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Old 05-21-2012, 02:50 AM   #1
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Low Rolling Resistance tyres

Tyres - Low Rolling Resistance. Anyone have any data on the latest L.R.R. tyres? I need a set (for Punto 165/70 R14)and am considering the Eco Contact 3 (Continental). What sort of % fuel saving do they give? I am interested in economy as the number one factor for choice.
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Old 05-21-2012, 02:56 AM   #2
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You might take a look at the reviews and ratings at Tire Track. They're my go to site for all things tire-related. I don't know if they cover the UK tire market though.
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Old 05-21-2012, 03:26 AM   #3
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>What sort of % fuel saving do they give?

You shouldn't expect miracles. Brand new LRR tyres will have worse rolling resistance than an old worn set of normal tyres. When you are comparing two sets of tyres of equal wear the LRRs will give you an extra % or two of MPG (for each 10% reduction in rolling resistance you will see roughly 1% reduction in fuel usage).

I personally like the Michelin Energy Savers. But the Eco Contact 3 will probably give you roughly the same fuel saving.
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Old 05-22-2012, 07:11 PM   #4
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My gf car picked up 2 mpg just by installing the 5th gen civic vx rims with 155/80-13 tires. I have a friend that uses the kumho kr22 eco tires and when we had challenges he always won.
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Old 05-23-2012, 12:05 AM   #5
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Just by switching to another set of normal tires? Are you sure that the tires weren't just larger diameter? If you switch to larger diameter tires, your speedo and odo will both read high, and when you fill up, you'll think you've traveled farther, which means inflated MPG figures. Unless of course you account for that by adjusting your tripometer number.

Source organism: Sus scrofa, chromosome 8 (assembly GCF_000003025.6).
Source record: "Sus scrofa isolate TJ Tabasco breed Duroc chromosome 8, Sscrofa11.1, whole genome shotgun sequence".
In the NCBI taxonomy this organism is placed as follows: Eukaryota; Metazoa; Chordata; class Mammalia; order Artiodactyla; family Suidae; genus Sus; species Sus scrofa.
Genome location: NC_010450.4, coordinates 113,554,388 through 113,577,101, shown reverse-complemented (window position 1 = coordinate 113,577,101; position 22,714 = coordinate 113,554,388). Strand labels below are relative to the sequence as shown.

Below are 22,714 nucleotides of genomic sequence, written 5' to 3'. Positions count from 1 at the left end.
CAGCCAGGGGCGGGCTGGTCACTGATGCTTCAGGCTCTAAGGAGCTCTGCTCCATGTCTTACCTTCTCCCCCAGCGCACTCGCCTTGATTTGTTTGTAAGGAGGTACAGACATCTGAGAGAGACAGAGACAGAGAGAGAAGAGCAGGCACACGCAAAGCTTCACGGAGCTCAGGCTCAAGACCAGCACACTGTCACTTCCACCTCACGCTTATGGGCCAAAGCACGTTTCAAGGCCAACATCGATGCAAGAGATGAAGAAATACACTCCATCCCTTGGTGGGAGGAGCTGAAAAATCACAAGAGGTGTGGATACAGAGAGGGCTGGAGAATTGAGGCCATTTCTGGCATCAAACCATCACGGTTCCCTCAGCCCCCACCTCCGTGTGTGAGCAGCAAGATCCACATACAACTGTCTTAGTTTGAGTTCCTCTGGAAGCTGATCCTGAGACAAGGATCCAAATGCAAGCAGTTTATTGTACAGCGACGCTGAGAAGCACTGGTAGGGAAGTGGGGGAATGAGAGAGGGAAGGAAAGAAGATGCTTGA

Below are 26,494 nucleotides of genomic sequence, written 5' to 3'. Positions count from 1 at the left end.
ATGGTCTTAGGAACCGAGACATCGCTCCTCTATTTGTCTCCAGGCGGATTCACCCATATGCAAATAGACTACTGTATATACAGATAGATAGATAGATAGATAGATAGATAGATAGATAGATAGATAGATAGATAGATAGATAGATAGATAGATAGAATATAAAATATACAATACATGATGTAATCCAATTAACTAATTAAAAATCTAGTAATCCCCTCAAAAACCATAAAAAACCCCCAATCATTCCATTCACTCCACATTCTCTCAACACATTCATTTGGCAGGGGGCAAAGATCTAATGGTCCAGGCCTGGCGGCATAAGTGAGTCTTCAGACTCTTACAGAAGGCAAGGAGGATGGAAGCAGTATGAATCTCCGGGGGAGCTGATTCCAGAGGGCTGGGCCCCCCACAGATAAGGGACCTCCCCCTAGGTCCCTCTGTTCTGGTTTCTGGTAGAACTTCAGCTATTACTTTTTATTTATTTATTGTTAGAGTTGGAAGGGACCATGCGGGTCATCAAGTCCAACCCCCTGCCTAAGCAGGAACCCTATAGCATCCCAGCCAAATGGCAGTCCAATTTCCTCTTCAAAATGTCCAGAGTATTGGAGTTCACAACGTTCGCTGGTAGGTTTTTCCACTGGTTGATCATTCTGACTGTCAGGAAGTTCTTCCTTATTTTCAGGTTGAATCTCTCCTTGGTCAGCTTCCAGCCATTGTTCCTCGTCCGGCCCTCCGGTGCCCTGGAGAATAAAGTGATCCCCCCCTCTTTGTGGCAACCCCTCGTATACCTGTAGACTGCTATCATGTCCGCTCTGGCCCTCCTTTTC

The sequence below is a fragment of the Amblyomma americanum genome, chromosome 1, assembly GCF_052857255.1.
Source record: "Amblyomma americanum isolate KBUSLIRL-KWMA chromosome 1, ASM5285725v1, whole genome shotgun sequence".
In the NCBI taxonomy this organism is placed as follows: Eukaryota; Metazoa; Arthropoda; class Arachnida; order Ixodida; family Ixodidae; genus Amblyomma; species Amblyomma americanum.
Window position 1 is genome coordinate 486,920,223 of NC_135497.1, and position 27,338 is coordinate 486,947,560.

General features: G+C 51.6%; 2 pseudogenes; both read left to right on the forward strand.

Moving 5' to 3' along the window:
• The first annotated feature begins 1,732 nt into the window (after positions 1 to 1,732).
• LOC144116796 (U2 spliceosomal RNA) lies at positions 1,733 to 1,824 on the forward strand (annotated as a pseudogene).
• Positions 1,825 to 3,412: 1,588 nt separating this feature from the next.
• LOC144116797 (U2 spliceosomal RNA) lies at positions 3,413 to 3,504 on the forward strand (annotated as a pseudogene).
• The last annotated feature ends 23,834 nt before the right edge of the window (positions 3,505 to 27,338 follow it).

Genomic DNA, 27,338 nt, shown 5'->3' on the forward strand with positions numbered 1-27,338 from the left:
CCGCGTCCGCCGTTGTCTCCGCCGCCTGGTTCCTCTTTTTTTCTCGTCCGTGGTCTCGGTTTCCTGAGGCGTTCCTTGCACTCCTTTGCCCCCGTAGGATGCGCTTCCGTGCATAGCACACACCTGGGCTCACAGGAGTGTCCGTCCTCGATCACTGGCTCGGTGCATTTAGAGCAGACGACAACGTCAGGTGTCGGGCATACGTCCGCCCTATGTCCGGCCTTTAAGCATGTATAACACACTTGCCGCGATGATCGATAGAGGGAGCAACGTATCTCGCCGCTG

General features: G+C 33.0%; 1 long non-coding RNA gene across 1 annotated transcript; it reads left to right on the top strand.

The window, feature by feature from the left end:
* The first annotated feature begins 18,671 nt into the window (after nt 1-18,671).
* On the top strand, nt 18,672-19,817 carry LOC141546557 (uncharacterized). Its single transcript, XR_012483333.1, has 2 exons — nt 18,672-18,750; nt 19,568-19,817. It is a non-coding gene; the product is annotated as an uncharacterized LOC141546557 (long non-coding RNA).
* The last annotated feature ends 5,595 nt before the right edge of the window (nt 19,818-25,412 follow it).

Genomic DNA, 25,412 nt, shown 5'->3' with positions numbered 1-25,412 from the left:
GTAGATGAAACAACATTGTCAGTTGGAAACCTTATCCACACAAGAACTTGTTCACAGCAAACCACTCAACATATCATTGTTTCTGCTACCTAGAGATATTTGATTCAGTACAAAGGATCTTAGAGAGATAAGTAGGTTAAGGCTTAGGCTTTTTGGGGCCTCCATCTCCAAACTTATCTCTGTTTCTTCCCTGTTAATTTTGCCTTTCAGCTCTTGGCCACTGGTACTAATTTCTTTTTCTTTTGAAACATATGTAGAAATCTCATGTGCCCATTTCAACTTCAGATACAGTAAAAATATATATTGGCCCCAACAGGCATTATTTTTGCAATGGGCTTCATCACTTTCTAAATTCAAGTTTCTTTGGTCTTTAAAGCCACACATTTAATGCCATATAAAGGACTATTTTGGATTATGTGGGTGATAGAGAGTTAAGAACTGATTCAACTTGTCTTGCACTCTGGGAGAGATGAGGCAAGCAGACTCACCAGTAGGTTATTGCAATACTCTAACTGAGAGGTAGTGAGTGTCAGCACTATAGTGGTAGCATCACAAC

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Old 05-23-2012, 01:17 AM   #6
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>If you switch to larger diameter tires, your speedo and odo will both read high,

Actually no, they'll read low not high.

He's gone for narrow tyres with high profile rubber, which will give better rolling resistance than the same tyres on wide rims with low profile.

Also, if you do pick larger diameter tyres, and adjust for it (with a GPS or whatever), you should find that MPG improves slightly due to the higher gearing effect it provides.
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Old 05-23-2012, 01:19 AM   #7
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Right, and whether they are larger or smaller, without scaling your tripometer miles appropriately, you have no way of knowing whether they are helping, hurting, or just plain not doing anything.
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Old 05-25-2012, 01:58 PM   #8
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Michelin Primacy HP

Michelin Primacy MXV4

Michelin Defender

Continental ContiTouring Contact

Goodyear Assurance Fuel Max

All those are reputable LRR tires. I would opt for the Michelin although you'll pay a premium for them compared to other brands.
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Old 05-28-2012, 05:00 PM   #9
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I had these tyres on my Panda, but they were 155/70 13" from memory! That's also the car i got 82 MPG in so there could be some truth in these things.

On the down side, they are hard, noisy and grip was poor. Economy, or comfort/grip choose wisely!
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Old 05-29-2012, 12:03 AM   #10
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I bought and had installed on my wife's Mazda MPV Minivan a set of LRR Goodyear Tires about 6 months ago. Truth be known, I haven't seen any difference in mileage or fuel economy over the previous set of tires. My thought on replacing them the next time they're worn out is that while it probably can't hurt to use LRR tires, if they're the same or close on price I'll get them again, if they're much more, I'll go with the traditional rolling resistance tires and take my chances.
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